The Perfect Backpack Coil

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Click the image for video on how to make the perfect backpack coil.

There are times when carrying a full pack to the base of a route is cumbersome and inefficient; plus, you might have a packless, walk-off descent to think about. You need a convenient way to carry the rope, and the backpack coil is the ideal method. This system prevents your cord from catching on branches, coming uncoiled, and tripping you up. The key is starting your coil from the middle, keeping the coils short, and adding more wraps at the end. The small tricks I’ve learned over a few decades of guiding will help keep your cord kink-free and offer another opportunity to check it for damage that will enhance comfort and safety.

One: Start at the middle of the rope. Using the marker, flake the two sides from the midpoint outward, or match the two ends in one hand and flake each strand together until you come to the middle. Finding the halfway point will give you an extra scan for damage, and starting from the middle makes for a better rope over time, clearing the cord of twists and kinks. Coiling from the ends, which is what many people do, keeps all the kinks in the rope. Although this method takes a bit more time, the peace of mind from knowing my rope is undamaged and kink-free is worth the extra few minutes of work.

Two: The bight in the middle of the rope will be the first coil, so pull it about 2.5 to three feet away from the hand you’ll be coiling in—or your neck if you’re using the over-the-neck method, which is great for small hands or a 70-meter rope. Keep making coils on each side of your hand or neck. Keep the coils small (2.5 to three feet) so they will reach no lower than your waist. (Long coils catch on branches, flakes, and could cause rock fall if you’re butt-scooting down the terrain.)

Three: When you have 15 feet of rope left (better to go long rather than short), start wrapping tightly from the bottom of the coils towards the top. About a dozen wraps will hold the coils tight and avoid the aforementioned problems. Leave five feet of tail after the wraps; these will become the backpack straps.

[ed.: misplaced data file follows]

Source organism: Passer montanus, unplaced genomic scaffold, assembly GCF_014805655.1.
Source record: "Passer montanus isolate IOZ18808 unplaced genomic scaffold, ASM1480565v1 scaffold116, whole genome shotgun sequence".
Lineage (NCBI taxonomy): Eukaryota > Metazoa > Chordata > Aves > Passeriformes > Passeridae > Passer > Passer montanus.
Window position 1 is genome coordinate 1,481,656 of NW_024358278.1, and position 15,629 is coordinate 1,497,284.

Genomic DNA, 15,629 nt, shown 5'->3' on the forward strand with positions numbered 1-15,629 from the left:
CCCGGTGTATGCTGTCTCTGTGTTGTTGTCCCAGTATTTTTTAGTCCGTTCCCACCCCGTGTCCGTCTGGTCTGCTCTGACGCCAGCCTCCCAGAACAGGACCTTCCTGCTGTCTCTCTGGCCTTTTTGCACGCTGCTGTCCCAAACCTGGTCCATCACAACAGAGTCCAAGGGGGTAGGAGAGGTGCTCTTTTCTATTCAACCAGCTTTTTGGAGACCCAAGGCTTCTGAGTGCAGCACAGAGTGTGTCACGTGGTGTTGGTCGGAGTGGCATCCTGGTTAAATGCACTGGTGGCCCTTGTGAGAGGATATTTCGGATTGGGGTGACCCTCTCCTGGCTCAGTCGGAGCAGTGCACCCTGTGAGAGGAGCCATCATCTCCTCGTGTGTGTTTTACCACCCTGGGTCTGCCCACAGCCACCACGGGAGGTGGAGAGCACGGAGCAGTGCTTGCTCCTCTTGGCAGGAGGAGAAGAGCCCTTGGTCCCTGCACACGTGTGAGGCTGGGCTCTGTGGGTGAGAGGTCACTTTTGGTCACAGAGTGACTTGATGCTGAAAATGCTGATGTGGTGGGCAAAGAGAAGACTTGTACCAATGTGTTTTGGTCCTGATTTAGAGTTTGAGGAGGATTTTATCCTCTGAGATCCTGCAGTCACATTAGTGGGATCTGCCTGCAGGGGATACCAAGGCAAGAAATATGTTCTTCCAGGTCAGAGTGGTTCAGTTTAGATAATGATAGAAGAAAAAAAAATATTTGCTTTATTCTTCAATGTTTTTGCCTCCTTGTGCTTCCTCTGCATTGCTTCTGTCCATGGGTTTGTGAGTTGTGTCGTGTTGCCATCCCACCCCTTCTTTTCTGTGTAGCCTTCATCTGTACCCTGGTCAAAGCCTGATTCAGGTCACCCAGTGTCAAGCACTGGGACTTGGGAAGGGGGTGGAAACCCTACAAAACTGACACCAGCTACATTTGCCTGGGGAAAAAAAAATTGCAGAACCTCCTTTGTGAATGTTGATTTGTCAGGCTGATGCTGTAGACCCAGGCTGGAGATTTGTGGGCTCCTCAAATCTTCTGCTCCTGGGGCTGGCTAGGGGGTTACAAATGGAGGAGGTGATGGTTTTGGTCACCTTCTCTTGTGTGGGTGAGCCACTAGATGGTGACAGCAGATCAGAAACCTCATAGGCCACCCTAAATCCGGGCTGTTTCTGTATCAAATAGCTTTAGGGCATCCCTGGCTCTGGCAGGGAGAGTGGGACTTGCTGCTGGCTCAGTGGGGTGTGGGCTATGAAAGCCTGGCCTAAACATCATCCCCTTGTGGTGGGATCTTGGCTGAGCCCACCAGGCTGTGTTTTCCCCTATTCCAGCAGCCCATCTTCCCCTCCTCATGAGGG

Four: Poke a bight of rope through the top gap in the coils; run the tails over the top outside of the coils and through this bight, and then pull tight. If you don’t have at least five feet of tail to create the backpack straps, undo a few wraps and repeat this step.

Five: With one strand of tail in each hand, lift the rope high and put it on your back. Keep it high while tying it in place because it will settle lower once you start moving. Wrap the tails over the shoulders, under the armpits— don’t cross them in front over your chest, which is uncomfortable and won’t stay in place—and over the rope on your back. At this point, swap the tails between your hands, so the end that was in your left hand is now in your right hand, and vice versa. Now bring the tails to just in front of your belly button.

Six: Tie the tails together with a square knot. Go right tail over left, left tail over right. Finish with a barrel knot or an overhand on each tail of the square knot. Don’t use a granny knot or a thief knot, as either will come loose right at a critical moment in the downclimb.


When using a tube-style belay device in guide mode, and your follower leapfrogs for the lead, what is the recommended setup for belaying from that point on?

The belay device will be attached to the anchor with a locking carabiner in auto-blocking mode, and it needs to be reattached to the belayer’s belay loop in regular belay mode. Ideally, you can unlock the belay device’s biner that is through the rope and clip it onto your belay loop—without unclipping it from the device or rope. Then unclip the second locker that attaches the device to the anchor, remove it from the device, and stow it on the harness; now the new leader is on belay. But it probably won’t be that easy. The anchor might be too high, or you might have a kink in your belay loop. In that case, have the follower clip in temporarily to the anchor while you remove the device and set it up cleanly; it only takes a few seconds. This is particularly useful in a tight or hanging belay situation.

After moving from rainy New Zealand to sunny California in 1980, AMGA/IFMGA guide SP Parker never looked back. He owns and guides for the Bishop-based Sierra Mountain Center (